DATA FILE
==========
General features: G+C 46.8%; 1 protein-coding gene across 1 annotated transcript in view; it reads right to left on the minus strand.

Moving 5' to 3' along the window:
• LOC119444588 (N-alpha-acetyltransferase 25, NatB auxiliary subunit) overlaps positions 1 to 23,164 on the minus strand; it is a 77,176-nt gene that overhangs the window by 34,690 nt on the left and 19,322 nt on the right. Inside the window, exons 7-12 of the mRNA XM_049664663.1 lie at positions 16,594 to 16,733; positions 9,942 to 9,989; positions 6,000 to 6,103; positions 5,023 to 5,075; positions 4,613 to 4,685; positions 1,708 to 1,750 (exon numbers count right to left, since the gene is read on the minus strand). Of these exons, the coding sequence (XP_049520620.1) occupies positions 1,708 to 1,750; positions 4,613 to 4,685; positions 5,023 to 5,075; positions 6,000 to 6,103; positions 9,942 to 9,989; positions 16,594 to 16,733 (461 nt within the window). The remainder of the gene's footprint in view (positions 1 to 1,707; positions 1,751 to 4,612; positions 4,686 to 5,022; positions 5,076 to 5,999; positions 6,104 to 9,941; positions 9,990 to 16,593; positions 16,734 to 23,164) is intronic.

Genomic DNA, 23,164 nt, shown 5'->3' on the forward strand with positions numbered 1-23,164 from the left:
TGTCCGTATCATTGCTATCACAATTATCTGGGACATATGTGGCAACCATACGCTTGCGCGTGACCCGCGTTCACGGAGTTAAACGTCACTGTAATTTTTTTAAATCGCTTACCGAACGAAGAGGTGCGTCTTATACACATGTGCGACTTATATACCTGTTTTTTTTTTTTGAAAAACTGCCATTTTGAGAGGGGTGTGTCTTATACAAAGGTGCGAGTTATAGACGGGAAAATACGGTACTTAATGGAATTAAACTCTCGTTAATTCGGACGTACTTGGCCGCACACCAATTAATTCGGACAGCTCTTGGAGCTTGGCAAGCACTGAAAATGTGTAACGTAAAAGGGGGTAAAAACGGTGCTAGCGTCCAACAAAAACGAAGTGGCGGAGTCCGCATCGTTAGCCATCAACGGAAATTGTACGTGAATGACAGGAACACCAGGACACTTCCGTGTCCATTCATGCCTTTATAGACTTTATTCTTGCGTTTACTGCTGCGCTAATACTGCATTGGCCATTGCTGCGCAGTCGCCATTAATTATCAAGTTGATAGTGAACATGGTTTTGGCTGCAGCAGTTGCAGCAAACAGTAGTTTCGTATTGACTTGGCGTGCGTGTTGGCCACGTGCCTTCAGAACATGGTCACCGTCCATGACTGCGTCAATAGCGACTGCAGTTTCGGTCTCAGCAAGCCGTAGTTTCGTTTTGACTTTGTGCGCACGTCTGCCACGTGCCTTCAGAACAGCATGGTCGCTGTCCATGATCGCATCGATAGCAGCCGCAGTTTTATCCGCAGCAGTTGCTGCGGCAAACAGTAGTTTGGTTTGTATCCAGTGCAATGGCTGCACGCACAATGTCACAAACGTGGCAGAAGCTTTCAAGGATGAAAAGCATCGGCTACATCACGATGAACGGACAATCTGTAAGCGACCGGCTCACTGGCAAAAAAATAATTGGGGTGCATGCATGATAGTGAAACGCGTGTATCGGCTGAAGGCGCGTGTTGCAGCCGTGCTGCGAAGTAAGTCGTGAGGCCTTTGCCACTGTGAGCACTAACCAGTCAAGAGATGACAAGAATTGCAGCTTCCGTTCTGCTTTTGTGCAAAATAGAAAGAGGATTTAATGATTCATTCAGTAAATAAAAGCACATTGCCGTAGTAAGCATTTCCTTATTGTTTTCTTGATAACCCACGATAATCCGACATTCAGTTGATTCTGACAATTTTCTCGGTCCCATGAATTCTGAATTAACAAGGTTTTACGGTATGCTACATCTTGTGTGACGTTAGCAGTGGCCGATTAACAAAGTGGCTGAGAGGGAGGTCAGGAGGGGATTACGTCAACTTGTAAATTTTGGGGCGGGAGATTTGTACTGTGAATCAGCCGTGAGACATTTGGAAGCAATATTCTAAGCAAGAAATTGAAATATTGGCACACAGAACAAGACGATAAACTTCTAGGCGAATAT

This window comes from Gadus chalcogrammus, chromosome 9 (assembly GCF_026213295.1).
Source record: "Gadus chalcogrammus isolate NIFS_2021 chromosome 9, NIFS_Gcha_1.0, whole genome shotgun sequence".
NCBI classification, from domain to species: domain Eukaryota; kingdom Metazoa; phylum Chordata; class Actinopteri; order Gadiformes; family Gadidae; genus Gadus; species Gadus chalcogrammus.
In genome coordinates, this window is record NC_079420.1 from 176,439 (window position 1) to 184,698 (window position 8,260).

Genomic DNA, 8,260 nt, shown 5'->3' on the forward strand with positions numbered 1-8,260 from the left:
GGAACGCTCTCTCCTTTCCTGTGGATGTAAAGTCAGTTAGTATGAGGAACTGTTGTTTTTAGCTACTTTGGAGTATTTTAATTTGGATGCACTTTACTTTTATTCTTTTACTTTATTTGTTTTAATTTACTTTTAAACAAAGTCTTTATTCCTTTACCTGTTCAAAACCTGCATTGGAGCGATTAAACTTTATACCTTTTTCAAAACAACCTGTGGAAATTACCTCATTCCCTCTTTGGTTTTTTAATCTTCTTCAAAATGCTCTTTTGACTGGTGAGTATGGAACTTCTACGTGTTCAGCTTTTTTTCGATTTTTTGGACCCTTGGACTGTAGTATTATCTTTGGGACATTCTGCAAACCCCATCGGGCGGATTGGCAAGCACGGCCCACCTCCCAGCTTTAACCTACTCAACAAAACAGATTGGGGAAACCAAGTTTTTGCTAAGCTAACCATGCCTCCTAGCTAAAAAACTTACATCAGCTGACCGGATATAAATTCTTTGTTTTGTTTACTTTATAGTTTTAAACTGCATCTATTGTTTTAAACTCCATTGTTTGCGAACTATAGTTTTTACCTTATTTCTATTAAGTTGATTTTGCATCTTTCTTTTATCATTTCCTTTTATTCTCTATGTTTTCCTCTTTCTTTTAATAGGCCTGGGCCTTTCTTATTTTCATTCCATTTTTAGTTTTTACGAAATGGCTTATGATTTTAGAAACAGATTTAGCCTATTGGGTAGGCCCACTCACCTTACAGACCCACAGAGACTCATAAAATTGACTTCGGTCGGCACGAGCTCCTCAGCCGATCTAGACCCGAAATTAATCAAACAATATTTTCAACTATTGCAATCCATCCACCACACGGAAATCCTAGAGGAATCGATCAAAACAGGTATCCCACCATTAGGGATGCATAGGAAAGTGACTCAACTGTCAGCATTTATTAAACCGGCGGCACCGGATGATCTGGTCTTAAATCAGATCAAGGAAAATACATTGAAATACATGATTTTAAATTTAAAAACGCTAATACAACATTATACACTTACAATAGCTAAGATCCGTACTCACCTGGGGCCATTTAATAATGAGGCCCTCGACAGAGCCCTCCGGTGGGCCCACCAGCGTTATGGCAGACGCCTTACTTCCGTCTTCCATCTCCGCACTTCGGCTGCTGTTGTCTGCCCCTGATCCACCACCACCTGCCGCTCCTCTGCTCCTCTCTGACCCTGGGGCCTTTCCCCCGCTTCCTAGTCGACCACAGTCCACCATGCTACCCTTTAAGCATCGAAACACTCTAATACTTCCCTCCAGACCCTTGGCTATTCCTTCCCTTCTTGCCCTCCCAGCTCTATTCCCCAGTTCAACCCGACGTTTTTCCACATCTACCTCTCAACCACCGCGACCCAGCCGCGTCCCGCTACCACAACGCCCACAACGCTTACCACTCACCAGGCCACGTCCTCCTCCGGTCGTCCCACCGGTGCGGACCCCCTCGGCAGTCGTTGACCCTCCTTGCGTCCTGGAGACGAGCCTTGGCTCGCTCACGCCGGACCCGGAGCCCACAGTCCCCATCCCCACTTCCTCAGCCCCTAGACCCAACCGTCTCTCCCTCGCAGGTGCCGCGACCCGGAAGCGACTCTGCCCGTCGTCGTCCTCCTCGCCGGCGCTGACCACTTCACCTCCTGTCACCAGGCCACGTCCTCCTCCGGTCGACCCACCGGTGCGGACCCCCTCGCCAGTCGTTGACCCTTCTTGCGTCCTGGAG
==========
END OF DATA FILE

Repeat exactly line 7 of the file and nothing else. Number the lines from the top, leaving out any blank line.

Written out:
Source record: "Gadus chalcogrammus isolate NIFS_2021 chromosome 9, NIFS_Gcha_1.0, whole genome shotgun sequence".